Not gonna claim to be a big fan.
Not gonna claim to have any special connection with the guy.
But, like most who have any feelings toward the Phillies and are old enough to remember that magical, lightning-in-a-bottle 1993 season that proved to be an oasis in a multi-decades long abyss, yours truly did have some positive vibes when it came to Darren Daulton.
Obviously, still do.
So, as we ease out of the mourning stage to his cancer-related death earlier this week at the age of 55, just thought it would be nice to share a nice thought or two about the three-time all-star catcher.
Thanks to a previous career as a sports writer, was privy to “experiencing” the personalities of professional athletes perhaps a little more often and a little more in detail than most, and Daulton certainly qualified as one.
Thing is, he was what he showed – especially in his latter years. The Macho Row stuff ... meh. Not really what he was. Just a stand-up guy. Decent. Solid. Normal. In popular vernacular, or bromance lingo, a dude you'd like to hang out and have a beer with. Pretty much a perfect description of him.
For me, the “connection” was a tad different. We shared a history of bad wheels. Knees that never quite held up. Fortunately for him, he was good enough, talented enough and determined enough to overcome them to perform at a pretty high level ... and, to me, that was extremely admirable.
Oddly enough, the best year of his career was cut short by a broken shoulder, not a knee injury. That was 1994, as he tried to carry the club back to the postseason following the previous campaign's run to the World Series. In 69 games, he hit .300, got on base at a .380 clip and had a slugging percentage of .549.
At age 32, in the prime of his career, Daulton was on pace for career highs in home runs, RBIs and runs scored – obliterating marks he posted the prior two seasons, had he played in the same amount of games.
In 1992, the numbers were 27, 109 and 80 ... in 147 games.
In 1993, they were 24, 105 and 90 ... in 145 games.
In 1994, 15, 56 and 43 ... in 69 games.
Frankly, he never returned to form following that fracture. Just became a bit player.
Truth be told, he was not a great player in historical terms. Despite arguments to the contrary, his career mirrors his eventual replacement and non-fan favorite Mike Lieberthal's in hard-to-believe fashion.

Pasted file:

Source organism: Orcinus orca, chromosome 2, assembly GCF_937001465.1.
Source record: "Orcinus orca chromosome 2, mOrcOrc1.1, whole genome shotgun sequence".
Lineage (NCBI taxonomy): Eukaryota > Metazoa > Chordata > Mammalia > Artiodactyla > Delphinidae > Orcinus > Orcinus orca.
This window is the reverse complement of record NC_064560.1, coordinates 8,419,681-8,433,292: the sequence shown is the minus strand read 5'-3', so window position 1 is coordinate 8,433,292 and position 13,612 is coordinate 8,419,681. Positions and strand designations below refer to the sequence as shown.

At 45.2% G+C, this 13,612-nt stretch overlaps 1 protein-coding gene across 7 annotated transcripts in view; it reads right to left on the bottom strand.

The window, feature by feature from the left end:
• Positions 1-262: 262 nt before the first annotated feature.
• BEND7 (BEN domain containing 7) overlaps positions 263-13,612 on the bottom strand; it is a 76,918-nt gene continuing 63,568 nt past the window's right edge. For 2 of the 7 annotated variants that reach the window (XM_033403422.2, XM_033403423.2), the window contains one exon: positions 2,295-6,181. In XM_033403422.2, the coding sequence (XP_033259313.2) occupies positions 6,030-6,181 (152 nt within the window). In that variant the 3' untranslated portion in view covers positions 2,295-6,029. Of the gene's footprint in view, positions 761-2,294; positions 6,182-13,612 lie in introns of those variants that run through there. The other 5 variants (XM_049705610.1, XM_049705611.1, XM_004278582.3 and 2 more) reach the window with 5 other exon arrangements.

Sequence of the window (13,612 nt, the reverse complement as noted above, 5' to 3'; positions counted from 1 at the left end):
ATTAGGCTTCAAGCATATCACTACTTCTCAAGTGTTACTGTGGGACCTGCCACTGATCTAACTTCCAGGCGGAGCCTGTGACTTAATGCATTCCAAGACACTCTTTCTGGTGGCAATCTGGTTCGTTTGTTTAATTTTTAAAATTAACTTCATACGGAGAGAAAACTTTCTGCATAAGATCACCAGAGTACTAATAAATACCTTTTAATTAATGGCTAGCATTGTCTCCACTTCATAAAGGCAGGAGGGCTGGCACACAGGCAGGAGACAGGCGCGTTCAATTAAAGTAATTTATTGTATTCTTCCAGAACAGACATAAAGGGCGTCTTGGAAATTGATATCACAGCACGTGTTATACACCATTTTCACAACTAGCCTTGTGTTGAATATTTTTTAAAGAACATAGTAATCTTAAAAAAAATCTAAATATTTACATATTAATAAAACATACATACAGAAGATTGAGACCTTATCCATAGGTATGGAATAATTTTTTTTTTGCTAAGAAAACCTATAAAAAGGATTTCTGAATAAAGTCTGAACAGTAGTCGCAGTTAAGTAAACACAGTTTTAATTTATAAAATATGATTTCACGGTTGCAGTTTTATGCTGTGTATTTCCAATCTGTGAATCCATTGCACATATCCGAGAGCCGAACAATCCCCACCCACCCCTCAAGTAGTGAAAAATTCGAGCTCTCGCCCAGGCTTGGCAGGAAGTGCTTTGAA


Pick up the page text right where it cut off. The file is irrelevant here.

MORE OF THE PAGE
Dutch's 162-game averages were 19 homers, 82 RBIs and 71 runs scored.
Lieby's were 20, 82 and 71.
The difference? Daulton was a leader – by example and by mouth.
Looking back, one memory as a “fan” stands out for me. The '93 Phillies had been unstoppable, sparking daily rundowns in newsprint and over airwaves as to how poorly they could play the rest of the way and still win 100 games – and, of course, cruise into in the playoffs.
Then a funny thing started to happen. St. Louis got hot. The Cardinals began closing on the Phillies, setting up a showdown series at Veterans Stadium the three days following my 27th birthday in late July.
Me, my wife at the time, her mom, her brother and his wife made the trip to South Philly for the middle game. Had seats way up there in left-center field. Second deck.
Wouldn't you know it, the Cards jumped out to a 4-0 lead in the first. Things, not just that night, but for the entire season, started to take a more tense turn. Then Daulton stepped to the plate in the bottom of the third against Bob Tewksbury. Bases loaded.
Tie game ... and Daulton later added a two-run double. St. Louis never recovered. Not then, or the rest of the season.
The Phillies didn't reach the century mark that year. But they did win 97, and the National League Eastern Division crown, ultimately holding off Montreal (94 wins) while St. Louis (87) slipped down to third place.
Thanks for that memory, and for being a solid guy. Philly was better for “experiencing” you.